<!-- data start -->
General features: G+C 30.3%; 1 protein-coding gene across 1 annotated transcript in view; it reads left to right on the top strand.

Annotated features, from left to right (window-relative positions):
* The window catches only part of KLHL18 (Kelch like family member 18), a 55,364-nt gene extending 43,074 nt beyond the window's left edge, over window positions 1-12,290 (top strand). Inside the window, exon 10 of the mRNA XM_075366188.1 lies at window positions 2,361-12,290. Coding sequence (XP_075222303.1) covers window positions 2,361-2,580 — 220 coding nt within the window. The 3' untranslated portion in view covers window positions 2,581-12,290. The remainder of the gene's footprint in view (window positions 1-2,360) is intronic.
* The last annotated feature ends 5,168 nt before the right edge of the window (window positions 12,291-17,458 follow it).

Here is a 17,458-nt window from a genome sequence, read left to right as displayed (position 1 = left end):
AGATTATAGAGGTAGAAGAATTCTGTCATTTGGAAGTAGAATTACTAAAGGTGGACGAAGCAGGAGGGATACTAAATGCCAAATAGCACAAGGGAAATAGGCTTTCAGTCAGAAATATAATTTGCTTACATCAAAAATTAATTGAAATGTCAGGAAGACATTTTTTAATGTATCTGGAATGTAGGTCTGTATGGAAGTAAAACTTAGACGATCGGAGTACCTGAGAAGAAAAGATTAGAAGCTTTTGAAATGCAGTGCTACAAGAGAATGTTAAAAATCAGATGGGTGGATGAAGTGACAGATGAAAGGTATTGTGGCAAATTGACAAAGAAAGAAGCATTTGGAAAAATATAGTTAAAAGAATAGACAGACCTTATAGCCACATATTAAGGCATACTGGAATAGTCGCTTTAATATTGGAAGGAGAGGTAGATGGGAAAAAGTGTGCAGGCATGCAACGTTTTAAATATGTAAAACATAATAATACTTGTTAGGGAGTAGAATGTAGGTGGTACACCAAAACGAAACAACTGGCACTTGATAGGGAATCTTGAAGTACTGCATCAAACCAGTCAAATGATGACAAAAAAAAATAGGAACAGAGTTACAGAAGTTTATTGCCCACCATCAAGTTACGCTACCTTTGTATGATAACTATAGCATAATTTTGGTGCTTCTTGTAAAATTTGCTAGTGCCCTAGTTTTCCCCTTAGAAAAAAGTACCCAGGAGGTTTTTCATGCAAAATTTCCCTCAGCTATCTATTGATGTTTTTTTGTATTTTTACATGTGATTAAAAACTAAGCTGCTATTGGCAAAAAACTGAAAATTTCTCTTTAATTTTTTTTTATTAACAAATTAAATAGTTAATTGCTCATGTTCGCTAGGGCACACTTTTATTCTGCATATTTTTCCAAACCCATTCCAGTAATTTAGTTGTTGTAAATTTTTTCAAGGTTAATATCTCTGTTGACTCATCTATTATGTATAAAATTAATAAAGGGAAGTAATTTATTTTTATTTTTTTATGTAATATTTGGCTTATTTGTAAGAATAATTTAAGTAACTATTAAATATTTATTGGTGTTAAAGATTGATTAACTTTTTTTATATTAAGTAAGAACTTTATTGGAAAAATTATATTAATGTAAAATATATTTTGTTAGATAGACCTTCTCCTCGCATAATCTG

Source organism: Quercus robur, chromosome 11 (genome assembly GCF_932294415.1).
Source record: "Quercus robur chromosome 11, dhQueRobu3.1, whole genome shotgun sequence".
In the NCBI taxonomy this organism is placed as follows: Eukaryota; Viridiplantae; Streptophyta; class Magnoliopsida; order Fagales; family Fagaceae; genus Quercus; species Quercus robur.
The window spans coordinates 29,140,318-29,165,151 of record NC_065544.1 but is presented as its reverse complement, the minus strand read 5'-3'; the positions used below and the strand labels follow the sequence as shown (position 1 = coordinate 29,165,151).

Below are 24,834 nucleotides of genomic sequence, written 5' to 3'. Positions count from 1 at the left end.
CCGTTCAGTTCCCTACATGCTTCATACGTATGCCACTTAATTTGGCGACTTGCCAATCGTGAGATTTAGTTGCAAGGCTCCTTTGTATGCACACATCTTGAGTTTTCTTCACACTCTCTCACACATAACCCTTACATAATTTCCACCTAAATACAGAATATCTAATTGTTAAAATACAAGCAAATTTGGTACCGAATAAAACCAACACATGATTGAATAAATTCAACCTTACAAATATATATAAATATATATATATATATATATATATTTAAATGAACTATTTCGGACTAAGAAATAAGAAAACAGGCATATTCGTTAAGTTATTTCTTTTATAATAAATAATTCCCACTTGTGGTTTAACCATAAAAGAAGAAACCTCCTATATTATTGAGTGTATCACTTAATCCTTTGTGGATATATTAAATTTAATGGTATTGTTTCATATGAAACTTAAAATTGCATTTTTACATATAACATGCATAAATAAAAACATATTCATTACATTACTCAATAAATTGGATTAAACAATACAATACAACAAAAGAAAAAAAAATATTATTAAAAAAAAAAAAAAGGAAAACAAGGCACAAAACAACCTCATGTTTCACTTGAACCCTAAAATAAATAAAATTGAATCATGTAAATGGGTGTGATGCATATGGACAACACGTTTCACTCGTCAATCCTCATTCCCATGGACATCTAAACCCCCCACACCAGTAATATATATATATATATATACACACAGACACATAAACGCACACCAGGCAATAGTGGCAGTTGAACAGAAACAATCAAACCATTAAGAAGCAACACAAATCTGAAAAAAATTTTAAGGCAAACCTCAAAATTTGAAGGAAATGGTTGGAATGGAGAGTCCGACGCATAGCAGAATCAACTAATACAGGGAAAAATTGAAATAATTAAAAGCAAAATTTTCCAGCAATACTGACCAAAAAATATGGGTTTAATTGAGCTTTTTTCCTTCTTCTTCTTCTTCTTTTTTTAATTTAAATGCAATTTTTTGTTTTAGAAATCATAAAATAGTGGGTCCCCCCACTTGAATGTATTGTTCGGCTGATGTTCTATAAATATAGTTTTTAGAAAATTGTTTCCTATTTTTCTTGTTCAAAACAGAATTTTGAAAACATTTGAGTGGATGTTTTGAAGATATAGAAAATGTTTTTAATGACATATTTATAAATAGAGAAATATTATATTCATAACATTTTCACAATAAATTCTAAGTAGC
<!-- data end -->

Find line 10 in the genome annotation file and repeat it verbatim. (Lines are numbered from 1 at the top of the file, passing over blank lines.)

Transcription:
The window spans coordinates 29,140,318-29,165,151 of record NC_065544.1 but is presented as its reverse complement, the minus strand read 5'-3'; the positions used below and the strand labels follow the sequence as shown (position 1 = coordinate 29,165,151).